Oh My, Darling Clementine Marmalade

Clementine Maramalade

The Business at Breakfast

Marmalade is pretty British, as far as preserves go. Even then, there is controversy as to whether you should have the zest chunky or fine, and some people even think that you should have no zest at all. They are entitled to their opinion, although I think that is really just a citrus jelly!

I find that it is not until you leave a country that you start to miss the things that you used to take for granted. Marmalade is one of those things, and I enjoy making preserves. However, I have not been able to find reasonably priced marmalade, and neither have I been able to find Seville oranges here either. Seville oranges are much sharper than their normal edible counterpart, and thus make the perfect balance of sweet and sharp that is required in most good preserves. They are also only in season for a short time, December to early February, so most marmalade production happens in the early part of the year, when it is too cold for planting, but the festivities over Christmas are out of the way.

Having resigned myself to the fact that I cannot make traditional orange marmalade, I am currently embarking on a series of experimental marmalades including lime, lemon, and grapefruit.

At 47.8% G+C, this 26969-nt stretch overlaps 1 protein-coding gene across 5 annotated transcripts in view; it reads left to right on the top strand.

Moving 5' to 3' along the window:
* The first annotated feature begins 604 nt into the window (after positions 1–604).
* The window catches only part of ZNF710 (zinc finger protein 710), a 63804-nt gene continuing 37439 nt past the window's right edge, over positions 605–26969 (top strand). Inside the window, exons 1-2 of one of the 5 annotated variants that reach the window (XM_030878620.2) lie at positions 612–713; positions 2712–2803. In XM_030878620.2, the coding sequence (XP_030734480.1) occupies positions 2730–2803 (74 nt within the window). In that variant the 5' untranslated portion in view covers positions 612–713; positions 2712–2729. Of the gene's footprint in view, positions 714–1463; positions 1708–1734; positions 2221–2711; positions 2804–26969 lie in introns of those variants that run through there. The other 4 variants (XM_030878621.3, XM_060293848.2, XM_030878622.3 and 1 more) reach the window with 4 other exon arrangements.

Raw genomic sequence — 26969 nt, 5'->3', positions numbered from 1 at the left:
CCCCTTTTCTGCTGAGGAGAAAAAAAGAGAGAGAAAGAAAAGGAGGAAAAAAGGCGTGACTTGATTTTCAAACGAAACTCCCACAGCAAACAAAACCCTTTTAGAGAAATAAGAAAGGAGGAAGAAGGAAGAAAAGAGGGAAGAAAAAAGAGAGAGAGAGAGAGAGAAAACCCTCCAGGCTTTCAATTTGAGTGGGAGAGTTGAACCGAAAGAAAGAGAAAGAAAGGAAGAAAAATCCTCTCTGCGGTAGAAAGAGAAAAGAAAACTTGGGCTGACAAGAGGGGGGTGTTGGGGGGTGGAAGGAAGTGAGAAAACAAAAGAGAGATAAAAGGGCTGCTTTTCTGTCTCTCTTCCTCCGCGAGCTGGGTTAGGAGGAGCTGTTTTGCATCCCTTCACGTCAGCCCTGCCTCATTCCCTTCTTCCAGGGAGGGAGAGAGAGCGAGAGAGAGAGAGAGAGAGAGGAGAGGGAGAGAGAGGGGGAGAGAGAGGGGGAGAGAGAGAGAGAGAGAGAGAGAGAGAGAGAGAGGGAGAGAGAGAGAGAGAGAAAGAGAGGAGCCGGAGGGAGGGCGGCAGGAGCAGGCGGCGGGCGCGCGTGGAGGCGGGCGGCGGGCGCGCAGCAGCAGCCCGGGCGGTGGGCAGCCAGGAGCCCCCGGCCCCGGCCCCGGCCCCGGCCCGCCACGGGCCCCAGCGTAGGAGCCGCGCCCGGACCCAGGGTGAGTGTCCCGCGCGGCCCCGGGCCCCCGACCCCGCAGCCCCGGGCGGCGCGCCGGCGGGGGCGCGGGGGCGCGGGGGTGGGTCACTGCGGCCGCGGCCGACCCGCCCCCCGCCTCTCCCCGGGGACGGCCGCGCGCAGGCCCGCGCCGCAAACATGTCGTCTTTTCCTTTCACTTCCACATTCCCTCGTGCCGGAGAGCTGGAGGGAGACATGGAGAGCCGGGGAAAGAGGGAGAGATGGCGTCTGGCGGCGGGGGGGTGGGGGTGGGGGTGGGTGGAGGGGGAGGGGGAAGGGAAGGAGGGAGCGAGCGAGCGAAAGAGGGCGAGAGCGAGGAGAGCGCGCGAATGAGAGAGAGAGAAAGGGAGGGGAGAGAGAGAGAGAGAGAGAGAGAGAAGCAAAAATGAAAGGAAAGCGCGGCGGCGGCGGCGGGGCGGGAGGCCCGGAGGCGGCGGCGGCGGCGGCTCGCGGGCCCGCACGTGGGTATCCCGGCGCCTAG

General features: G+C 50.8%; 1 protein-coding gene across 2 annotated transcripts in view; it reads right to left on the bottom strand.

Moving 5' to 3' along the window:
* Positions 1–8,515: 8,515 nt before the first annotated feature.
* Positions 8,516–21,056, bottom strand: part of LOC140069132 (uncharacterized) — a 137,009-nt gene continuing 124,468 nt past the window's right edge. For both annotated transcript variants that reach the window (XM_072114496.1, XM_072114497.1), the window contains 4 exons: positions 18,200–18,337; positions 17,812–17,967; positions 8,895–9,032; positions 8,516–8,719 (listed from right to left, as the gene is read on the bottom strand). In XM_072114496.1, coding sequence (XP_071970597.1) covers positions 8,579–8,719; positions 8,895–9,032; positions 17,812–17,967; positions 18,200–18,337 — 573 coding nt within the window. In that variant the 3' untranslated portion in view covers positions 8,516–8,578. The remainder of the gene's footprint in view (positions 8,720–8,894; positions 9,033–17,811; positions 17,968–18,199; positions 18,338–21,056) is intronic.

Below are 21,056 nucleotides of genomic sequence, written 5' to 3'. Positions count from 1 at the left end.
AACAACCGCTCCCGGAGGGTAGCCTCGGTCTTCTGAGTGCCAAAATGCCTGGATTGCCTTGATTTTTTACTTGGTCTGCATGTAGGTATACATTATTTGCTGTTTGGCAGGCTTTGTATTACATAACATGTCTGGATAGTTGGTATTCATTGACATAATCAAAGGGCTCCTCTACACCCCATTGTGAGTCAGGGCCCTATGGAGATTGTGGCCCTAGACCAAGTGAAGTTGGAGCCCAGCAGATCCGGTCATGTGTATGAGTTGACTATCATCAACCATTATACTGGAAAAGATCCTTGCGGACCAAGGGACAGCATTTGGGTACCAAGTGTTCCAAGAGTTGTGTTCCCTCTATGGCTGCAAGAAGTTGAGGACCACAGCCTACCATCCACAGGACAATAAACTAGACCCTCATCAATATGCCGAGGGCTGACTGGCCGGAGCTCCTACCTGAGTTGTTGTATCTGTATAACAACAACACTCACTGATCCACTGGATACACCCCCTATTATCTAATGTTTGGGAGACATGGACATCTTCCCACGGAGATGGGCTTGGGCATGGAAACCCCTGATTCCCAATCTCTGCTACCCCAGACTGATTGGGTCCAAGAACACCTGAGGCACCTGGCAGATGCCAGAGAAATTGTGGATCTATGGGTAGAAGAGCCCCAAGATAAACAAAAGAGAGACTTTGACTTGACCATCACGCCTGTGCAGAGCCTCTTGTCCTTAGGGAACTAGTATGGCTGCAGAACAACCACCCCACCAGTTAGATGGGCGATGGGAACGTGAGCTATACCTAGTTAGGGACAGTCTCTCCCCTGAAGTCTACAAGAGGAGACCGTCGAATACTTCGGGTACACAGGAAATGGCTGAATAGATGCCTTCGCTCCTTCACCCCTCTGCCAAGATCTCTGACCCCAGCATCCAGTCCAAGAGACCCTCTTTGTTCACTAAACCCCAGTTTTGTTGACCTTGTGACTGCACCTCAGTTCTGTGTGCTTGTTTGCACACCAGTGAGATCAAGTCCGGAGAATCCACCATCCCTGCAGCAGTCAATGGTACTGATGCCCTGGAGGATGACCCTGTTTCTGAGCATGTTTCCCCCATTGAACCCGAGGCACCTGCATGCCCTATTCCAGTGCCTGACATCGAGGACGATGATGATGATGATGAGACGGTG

Heather at Breakfast by the Sea suggested that I try clementine marmalade. If you haven’t already seen it, I really recommend you have a look at her blog, it has great recipes and some really beautiful photography.

I hadn’t thought of clementines, but they are a better replacement for Seville oranges, if you want a sharp, but still distinctly orangey flavoured marmalade. This one is the perfect trial marmalade for a recipe that I am developing, which I hope to blog about later.

I found some lovely clementines on our local market with the glossy leaves still attached. This appeals in the waste-reduction geek in me, because citrus leaves make a really tasty tea. Give them a good wash, and then steep them in boiling water. Add a bit of cinnamon stick if you want to, it will be just as good.

As with many of my preserves, I used Pam Corbin’s Preserves book. I used the cut fruit method for marmalade, but amended the amounts slightly, for what I thought was suitable for the clementines.

Medium Cut Peel for Marmalade

Not as Fine as I Would Like

Recipe: Clementine Marmalade


1.5 kg clementines

3 l water

200 ml lemon juice

2 kg sugar

5 tbsp cointreau.

I probably took this a little too far while trying to get this batch to set, and it had gone from beautifully bright and orangey to having a more caramel flavour. If I had pushed it any further, I would definitely have burnt it. To compensate, and inject a little more orange, I stirred through the Cointreau after the jam was off the heat, but while it was setting before potting up. You can also leave the Cointreau out, if you prefer.